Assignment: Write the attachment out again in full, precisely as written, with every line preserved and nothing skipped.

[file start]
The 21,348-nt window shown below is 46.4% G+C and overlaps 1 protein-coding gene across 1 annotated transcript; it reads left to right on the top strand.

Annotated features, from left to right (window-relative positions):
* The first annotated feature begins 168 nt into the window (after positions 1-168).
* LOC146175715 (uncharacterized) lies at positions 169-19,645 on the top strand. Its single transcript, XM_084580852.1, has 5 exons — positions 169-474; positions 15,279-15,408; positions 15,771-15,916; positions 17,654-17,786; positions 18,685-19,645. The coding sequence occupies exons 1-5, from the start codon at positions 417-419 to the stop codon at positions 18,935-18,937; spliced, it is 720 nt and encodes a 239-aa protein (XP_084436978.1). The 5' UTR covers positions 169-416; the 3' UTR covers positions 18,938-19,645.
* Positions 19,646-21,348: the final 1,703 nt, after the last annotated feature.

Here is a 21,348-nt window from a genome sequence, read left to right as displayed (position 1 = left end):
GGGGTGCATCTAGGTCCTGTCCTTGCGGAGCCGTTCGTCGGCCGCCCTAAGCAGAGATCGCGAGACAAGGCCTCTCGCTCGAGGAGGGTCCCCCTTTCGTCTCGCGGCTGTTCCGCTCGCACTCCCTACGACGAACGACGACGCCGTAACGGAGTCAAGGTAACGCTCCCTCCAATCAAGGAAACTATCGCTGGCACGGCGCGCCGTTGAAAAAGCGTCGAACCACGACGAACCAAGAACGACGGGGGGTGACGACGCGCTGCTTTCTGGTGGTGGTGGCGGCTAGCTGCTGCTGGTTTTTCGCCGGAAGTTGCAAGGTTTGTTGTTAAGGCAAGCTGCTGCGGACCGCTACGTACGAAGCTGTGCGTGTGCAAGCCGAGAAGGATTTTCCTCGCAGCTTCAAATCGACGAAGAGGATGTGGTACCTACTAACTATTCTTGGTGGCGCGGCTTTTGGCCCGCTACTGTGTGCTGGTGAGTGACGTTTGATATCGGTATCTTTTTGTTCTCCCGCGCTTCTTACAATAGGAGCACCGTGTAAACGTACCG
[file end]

The 21,348-nt window shown below is 46.4% G+C and overlaps 1 protein-coding gene across 1 annotated transcript; it reads left to right on the top strand.

Annotated features, from left to right (window-relative positions):
* The first annotated feature begins 168 nt into the window (after positions 1-168).
* LOC146175715 (uncharacterized) lies at positions 169-19,645 on the top strand. Its single transcript, XM_084580852.1, has 5 exons — positions 169-474; positions 15,279-15,408; positions 15,771-15,916; positions 17,654-17,786; positions 18,685-19,645. The coding sequence occupies exons 1-5, from the start codon at positions 417-419 to the stop codon at positions 18,935-18,937; spliced, it is 720 nt and encodes a 239-aa protein (XP_084436978.1). The 5' UTR covers positions 169-416; the 3' UTR covers positions 18,938-19,645.
* Positions 19,646-21,348: the final 1,703 nt, after the last annotated feature.

Here is a 21,348-nt window from a genome sequence, read left to right as displayed (position 1 = left end):
GGGGTGCATCTAGGTCCTGTCCTTGCGGAGCCGTTCGTCGGCCGCCCTAAGCAGAGATCGCGAGACAAGGCCTCTCGCTCGAGGAGGGTCCCCCTTTCGTCTCGCGGCTGTTCCGCTCGCACTCCCTACGACGAACGACGACGCCGTAACGGAGTCAAGGTAACGCTCCCTCCAATCAAGGAAACTATCGCTGGCACGGCGCGCCGTTGAAAAAGCGTCGAACCACGACGAACCAAGAACGACGGGGGGTGACGACGCGCTGCTTTCTGGTGGTGGTGGCGGCTAGCTGCTGCTGGTTTTTCGCCGGAAGTTGCAAGGTTTGTTGTTAAGGCAAGCTGCTGCGGACCGCTACGTACGAAGCTGTGCGTGTGCAAGCCGAGAAGGATTTTCCTCGCAGCTTCAAATCGACGAAGAGGATGTGGTACCTACTAACTATTCTTGGTGGCGCGGCTTTTGGCCCGCTACTGTGTGCTGGTGAGTGACGTTTGATATCGGTATCTTTTTGTTCTCCCGCGCTTCTTACAATAGGAGCACCGTGTAAACGTACCG